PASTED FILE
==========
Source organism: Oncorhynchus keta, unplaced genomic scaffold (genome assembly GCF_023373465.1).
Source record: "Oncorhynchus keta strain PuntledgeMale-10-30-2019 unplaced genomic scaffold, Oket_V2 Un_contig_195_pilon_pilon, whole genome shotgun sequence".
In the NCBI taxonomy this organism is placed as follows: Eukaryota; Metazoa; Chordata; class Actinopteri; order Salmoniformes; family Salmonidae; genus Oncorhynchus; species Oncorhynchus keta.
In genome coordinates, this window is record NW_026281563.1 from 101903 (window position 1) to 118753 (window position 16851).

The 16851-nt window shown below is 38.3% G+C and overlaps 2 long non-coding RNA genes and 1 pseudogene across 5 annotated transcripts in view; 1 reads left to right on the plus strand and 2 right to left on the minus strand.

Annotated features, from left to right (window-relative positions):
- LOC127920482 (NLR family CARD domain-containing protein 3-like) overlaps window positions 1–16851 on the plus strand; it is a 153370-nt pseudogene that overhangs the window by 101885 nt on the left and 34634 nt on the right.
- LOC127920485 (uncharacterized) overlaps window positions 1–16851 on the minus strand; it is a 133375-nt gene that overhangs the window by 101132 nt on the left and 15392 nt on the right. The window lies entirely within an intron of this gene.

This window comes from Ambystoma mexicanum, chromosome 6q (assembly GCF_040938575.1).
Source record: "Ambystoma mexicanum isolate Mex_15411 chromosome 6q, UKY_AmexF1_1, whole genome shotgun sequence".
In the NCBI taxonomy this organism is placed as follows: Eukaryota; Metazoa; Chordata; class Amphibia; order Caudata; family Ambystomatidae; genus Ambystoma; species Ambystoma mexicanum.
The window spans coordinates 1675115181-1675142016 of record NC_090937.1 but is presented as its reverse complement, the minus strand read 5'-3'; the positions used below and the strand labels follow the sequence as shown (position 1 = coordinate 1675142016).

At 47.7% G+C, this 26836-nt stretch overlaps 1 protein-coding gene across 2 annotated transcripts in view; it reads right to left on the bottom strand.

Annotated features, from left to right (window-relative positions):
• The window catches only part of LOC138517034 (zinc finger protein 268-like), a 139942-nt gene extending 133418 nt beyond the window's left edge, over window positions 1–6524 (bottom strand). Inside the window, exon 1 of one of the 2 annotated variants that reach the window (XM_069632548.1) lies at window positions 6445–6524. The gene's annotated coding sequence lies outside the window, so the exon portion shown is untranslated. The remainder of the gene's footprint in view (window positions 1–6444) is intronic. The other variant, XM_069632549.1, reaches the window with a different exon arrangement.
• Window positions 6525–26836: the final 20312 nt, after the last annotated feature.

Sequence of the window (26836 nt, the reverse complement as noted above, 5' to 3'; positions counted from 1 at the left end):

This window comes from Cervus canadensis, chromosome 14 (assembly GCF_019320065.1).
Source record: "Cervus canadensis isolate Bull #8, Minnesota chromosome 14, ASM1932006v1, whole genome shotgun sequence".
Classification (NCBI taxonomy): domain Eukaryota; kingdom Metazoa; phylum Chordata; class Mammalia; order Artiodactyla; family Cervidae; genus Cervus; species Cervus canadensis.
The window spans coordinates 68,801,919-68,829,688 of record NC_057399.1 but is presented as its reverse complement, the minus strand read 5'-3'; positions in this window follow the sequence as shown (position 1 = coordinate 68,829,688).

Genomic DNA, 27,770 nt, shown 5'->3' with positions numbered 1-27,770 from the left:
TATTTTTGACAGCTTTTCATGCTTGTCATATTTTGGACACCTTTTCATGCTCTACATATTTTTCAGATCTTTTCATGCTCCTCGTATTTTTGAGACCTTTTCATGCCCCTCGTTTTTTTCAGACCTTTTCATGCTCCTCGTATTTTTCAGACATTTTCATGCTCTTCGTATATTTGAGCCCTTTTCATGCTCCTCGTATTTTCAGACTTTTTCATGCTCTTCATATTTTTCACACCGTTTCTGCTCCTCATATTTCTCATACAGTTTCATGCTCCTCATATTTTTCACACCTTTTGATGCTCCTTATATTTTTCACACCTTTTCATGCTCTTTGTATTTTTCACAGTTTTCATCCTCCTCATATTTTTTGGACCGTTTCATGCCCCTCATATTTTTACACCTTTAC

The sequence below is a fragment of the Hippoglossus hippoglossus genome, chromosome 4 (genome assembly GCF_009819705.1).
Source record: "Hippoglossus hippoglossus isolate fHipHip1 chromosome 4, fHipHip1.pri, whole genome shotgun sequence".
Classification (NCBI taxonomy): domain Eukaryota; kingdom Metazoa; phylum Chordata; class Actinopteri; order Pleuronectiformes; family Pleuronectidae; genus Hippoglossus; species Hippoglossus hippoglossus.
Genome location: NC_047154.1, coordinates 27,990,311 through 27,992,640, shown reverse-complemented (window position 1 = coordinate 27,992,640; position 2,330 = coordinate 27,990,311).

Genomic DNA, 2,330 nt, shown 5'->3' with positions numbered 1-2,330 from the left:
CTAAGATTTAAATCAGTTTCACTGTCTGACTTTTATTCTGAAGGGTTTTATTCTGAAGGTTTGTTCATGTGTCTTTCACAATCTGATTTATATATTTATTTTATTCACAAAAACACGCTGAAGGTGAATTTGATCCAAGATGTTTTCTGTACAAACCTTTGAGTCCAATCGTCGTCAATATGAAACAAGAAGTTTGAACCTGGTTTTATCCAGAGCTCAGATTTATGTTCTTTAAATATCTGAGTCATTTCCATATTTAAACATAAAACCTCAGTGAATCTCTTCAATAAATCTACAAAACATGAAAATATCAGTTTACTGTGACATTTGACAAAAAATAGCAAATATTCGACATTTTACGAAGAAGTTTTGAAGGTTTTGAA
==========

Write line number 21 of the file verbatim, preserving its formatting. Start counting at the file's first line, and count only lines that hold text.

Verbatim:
The window spans coordinates 68,801,919-68,829,688 of record NC_057399.1 but is presented as its reverse complement, the minus strand read 5'-3'; positions in this window follow the sequence as shown (position 1 = coordinate 68,829,688).